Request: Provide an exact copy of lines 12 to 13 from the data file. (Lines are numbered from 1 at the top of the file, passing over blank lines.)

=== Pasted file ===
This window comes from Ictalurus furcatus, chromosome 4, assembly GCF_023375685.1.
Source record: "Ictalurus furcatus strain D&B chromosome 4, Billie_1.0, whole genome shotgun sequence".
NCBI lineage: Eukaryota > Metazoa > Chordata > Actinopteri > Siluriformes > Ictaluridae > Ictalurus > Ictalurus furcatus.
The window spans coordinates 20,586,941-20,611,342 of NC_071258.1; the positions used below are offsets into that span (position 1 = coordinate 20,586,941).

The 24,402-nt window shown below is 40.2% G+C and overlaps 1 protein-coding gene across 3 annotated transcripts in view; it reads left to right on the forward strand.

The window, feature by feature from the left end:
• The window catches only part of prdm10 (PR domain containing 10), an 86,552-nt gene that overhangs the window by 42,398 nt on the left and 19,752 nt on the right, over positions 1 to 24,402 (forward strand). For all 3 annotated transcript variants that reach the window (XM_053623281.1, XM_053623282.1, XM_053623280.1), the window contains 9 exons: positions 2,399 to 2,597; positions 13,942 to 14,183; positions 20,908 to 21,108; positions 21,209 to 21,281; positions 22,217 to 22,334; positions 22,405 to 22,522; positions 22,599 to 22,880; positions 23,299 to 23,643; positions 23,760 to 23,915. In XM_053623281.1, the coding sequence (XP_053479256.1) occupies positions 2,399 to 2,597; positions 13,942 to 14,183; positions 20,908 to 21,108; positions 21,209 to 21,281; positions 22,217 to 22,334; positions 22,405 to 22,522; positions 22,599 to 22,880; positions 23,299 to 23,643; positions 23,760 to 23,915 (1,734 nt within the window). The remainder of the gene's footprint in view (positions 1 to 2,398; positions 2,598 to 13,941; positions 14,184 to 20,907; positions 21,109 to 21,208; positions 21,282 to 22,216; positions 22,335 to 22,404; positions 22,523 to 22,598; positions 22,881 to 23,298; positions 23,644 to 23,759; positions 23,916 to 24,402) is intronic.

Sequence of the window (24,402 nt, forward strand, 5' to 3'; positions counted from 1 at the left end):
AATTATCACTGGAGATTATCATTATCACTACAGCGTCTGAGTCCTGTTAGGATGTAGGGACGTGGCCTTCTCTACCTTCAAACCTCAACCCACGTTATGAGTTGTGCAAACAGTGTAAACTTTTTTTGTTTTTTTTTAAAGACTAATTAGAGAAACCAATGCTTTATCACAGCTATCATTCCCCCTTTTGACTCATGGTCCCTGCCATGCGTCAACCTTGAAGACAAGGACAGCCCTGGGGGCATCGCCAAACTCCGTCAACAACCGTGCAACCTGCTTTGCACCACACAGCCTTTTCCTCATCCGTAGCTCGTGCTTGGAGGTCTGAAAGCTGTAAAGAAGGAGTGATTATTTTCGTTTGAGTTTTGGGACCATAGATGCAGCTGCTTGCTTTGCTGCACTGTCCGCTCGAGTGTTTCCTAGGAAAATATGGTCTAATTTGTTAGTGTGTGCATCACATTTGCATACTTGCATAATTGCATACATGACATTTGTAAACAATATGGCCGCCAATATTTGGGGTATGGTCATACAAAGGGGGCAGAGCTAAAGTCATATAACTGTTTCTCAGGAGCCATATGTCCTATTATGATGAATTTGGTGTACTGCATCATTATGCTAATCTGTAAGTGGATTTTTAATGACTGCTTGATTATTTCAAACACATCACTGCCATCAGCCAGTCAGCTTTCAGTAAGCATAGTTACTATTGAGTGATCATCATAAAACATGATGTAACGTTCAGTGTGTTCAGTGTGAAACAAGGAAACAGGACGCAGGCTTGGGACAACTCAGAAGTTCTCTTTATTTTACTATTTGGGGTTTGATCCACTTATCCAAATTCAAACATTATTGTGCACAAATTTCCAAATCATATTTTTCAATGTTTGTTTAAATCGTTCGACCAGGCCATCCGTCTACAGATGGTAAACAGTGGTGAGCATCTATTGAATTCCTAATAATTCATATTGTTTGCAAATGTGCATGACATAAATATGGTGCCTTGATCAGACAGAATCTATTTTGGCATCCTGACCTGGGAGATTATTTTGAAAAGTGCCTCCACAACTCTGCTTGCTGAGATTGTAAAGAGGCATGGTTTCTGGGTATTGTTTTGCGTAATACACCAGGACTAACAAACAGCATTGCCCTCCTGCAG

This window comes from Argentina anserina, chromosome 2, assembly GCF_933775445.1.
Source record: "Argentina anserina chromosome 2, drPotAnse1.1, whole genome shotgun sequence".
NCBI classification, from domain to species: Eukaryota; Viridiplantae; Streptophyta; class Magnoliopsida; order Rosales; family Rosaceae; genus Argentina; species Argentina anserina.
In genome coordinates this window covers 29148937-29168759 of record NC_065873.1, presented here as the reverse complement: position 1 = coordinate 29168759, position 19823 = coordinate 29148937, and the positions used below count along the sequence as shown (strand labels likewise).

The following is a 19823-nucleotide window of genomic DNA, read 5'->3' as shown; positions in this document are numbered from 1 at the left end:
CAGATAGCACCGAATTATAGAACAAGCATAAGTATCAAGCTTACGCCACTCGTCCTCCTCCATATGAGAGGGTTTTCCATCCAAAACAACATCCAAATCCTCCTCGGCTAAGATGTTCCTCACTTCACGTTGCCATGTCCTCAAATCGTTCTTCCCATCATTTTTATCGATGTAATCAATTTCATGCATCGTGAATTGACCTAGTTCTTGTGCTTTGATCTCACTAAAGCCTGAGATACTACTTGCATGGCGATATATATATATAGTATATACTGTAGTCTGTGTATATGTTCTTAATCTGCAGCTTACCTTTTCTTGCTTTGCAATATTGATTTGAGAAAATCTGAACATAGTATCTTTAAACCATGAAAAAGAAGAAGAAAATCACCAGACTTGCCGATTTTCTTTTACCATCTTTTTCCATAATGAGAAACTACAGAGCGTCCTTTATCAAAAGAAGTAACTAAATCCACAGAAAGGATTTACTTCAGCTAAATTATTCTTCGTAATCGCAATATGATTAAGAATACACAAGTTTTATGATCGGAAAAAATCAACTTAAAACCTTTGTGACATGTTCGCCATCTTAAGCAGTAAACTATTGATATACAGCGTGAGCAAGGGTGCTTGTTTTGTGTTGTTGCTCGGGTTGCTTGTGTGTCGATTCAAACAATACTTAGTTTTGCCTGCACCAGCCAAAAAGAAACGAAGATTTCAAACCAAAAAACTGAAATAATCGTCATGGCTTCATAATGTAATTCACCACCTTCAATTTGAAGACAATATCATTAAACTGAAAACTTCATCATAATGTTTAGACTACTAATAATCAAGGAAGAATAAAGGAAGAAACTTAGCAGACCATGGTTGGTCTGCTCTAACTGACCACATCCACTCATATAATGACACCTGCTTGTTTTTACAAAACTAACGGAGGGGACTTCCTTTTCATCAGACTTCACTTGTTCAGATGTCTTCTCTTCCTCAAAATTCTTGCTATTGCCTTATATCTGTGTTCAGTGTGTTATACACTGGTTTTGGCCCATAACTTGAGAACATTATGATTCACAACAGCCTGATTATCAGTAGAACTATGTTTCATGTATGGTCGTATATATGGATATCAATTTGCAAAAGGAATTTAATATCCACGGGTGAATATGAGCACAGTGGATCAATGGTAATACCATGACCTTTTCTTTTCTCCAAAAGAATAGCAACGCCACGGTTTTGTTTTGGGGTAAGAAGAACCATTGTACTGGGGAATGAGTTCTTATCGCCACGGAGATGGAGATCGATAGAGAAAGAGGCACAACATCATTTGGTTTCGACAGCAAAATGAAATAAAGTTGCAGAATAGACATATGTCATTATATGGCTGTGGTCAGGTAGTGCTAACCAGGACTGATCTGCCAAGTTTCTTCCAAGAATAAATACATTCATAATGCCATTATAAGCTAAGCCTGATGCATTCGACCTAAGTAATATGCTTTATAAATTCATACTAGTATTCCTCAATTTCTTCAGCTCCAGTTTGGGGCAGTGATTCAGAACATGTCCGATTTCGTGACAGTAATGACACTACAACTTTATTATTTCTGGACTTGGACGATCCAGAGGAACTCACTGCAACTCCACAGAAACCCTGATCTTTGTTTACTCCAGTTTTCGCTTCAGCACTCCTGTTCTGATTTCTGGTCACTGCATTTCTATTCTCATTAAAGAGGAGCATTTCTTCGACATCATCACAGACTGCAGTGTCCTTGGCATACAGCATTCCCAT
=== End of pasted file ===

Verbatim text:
NCBI classification, from domain to species: Eukaryota; Viridiplantae; Streptophyta; class Magnoliopsida; order Rosales; family Rosaceae; genus Argentina; species Argentina anserina.
In genome coordinates this window covers 29148937-29168759 of record NC_065873.1, presented here as the reverse complement: position 1 = coordinate 29168759, position 19823 = coordinate 29148937, and the positions used below count along the sequence as shown (strand labels likewise).